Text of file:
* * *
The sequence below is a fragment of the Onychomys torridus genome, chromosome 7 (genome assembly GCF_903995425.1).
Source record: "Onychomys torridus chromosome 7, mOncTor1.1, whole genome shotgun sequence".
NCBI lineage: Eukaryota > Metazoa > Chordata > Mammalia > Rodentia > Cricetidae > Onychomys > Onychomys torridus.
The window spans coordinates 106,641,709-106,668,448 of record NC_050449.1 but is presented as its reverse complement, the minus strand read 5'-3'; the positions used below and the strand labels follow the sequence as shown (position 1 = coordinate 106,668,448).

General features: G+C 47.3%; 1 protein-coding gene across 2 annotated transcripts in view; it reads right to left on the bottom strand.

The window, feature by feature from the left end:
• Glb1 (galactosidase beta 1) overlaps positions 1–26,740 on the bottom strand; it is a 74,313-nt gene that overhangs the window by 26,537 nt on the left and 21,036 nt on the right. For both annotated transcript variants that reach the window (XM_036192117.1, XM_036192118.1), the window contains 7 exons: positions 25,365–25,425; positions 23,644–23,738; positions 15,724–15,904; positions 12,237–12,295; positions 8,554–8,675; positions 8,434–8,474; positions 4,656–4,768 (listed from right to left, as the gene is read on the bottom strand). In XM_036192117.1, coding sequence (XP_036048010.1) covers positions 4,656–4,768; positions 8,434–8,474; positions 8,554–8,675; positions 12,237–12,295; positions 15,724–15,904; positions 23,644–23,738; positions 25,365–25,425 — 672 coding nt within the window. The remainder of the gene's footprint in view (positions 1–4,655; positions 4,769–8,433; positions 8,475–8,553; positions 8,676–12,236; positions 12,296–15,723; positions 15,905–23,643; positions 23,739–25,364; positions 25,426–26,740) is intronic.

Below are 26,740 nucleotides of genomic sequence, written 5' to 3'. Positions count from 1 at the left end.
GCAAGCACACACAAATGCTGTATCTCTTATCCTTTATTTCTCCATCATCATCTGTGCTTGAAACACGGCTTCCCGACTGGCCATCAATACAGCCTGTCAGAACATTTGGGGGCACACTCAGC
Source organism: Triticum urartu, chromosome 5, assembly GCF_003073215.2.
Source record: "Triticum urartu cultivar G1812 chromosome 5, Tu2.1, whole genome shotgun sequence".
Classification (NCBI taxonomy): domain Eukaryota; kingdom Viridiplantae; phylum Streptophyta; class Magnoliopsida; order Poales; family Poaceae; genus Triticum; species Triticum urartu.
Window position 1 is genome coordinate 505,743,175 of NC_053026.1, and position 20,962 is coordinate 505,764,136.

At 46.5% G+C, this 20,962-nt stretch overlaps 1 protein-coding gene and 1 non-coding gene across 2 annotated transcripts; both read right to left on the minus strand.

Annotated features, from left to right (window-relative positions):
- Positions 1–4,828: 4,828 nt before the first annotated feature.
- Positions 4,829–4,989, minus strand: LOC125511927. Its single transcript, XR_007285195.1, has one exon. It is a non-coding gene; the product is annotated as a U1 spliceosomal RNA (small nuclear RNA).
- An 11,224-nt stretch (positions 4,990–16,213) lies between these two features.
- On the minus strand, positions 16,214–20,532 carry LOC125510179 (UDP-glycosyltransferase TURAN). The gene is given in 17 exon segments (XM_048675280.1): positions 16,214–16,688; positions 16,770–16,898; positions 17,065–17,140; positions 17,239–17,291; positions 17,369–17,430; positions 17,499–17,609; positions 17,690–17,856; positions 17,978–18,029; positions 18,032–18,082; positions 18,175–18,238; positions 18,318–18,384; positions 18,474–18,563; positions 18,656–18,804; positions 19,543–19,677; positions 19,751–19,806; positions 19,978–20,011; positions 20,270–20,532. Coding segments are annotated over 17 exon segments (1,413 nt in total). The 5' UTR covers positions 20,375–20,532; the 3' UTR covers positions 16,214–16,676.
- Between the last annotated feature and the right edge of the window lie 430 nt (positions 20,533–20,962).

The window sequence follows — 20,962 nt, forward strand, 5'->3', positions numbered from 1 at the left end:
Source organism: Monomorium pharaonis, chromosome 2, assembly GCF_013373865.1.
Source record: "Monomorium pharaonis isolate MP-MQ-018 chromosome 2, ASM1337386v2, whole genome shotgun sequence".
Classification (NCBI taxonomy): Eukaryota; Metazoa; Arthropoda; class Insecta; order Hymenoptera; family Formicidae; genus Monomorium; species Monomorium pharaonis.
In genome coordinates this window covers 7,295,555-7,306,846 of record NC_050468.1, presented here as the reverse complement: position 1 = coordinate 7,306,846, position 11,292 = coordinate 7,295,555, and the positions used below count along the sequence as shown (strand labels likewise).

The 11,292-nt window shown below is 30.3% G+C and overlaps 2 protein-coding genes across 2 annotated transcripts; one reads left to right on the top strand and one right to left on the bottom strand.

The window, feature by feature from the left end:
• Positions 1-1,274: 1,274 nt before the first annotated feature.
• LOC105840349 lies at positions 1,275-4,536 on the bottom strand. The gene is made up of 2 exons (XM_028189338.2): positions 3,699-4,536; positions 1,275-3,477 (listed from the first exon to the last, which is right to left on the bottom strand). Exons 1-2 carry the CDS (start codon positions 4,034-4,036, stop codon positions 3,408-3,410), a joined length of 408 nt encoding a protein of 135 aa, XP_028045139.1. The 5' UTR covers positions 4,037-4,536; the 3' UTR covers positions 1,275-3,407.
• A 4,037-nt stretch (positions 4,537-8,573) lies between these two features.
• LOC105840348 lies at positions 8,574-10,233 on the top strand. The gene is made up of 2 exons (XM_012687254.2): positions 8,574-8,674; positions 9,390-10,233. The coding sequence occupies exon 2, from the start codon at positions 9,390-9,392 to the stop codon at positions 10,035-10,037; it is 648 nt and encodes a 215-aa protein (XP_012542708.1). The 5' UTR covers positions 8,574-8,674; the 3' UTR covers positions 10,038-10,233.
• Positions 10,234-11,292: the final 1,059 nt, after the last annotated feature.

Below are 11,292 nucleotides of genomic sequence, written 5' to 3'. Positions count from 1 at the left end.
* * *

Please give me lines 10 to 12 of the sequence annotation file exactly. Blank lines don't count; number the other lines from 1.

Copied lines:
Source organism: Triticum urartu, chromosome 5, assembly GCF_003073215.2.
Source record: "Triticum urartu cultivar G1812 chromosome 5, Tu2.1, whole genome shotgun sequence".
Classification (NCBI taxonomy): domain Eukaryota; kingdom Viridiplantae; phylum Streptophyta; class Magnoliopsida; order Poales; family Poaceae; genus Triticum; species Triticum urartu.